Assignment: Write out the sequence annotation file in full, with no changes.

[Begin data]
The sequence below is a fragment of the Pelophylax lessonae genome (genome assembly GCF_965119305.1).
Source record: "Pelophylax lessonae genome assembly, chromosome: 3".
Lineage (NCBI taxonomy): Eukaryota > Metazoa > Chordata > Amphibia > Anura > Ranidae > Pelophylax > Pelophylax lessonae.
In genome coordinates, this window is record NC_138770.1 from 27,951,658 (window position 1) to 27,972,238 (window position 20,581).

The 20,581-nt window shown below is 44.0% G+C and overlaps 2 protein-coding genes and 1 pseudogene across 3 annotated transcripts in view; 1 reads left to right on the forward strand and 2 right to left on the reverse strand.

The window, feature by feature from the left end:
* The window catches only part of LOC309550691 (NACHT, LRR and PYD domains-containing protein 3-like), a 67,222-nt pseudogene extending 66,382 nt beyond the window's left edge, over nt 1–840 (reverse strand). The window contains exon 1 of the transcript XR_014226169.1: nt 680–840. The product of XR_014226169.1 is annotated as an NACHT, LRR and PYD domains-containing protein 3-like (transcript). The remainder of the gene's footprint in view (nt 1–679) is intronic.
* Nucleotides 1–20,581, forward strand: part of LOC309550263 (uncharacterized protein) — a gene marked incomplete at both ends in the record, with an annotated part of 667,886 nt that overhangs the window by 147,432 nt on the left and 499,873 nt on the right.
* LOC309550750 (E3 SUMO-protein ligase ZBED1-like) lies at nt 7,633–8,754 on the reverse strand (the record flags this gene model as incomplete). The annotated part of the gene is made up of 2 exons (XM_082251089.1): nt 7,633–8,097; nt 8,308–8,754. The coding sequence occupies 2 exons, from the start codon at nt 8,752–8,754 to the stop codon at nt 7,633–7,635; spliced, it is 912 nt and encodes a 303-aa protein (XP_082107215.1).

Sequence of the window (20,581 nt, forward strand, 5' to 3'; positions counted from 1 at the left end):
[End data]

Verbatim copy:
The sequence below is a fragment of the Pelophylax lessonae genome (genome assembly GCF_965119305.1).
Source record: "Pelophylax lessonae genome assembly, chromosome: 3".
Lineage (NCBI taxonomy): Eukaryota > Metazoa > Chordata > Amphibia > Anura > Ranidae > Pelophylax > Pelophylax lessonae.
In genome coordinates, this window is record NC_138770.1 from 27,951,658 (window position 1) to 27,972,238 (window position 20,581).

The 20,581-nt window shown below is 44.0% G+C and overlaps 2 protein-coding genes and 1 pseudogene across 3 annotated transcripts in view; 1 reads left to right on the forward strand and 2 right to left on the reverse strand.

The window, feature by feature from the left end:
* The window catches only part of LOC309550691 (NACHT, LRR and PYD domains-containing protein 3-like), a 67,222-nt pseudogene extending 66,382 nt beyond the window's left edge, over nt 1–840 (reverse strand). The window contains exon 1 of the transcript XR_014226169.1: nt 680–840. The product of XR_014226169.1 is annotated as an NACHT, LRR and PYD domains-containing protein 3-like (transcript). The remainder of the gene's footprint in view (nt 1–679) is intronic.
* Nucleotides 1–20,581, forward strand: part of LOC309550263 (uncharacterized protein) — a gene marked incomplete at both ends in the record, with an annotated part of 667,886 nt that overhangs the window by 147,432 nt on the left and 499,873 nt on the right.
* LOC309550750 (E3 SUMO-protein ligase ZBED1-like) lies at nt 7,633–8,754 on the reverse strand (the record flags this gene model as incomplete). The annotated part of the gene is made up of 2 exons (XM_082251089.1): nt 7,633–8,097; nt 8,308–8,754. The coding sequence occupies 2 exons, from the start codon at nt 8,752–8,754 to the stop codon at nt 7,633–7,635; spliced, it is 912 nt and encodes a 303-aa protein (XP_082107215.1).

Sequence of the window (20,581 nt, forward strand, 5' to 3'; positions counted from 1 at the left end):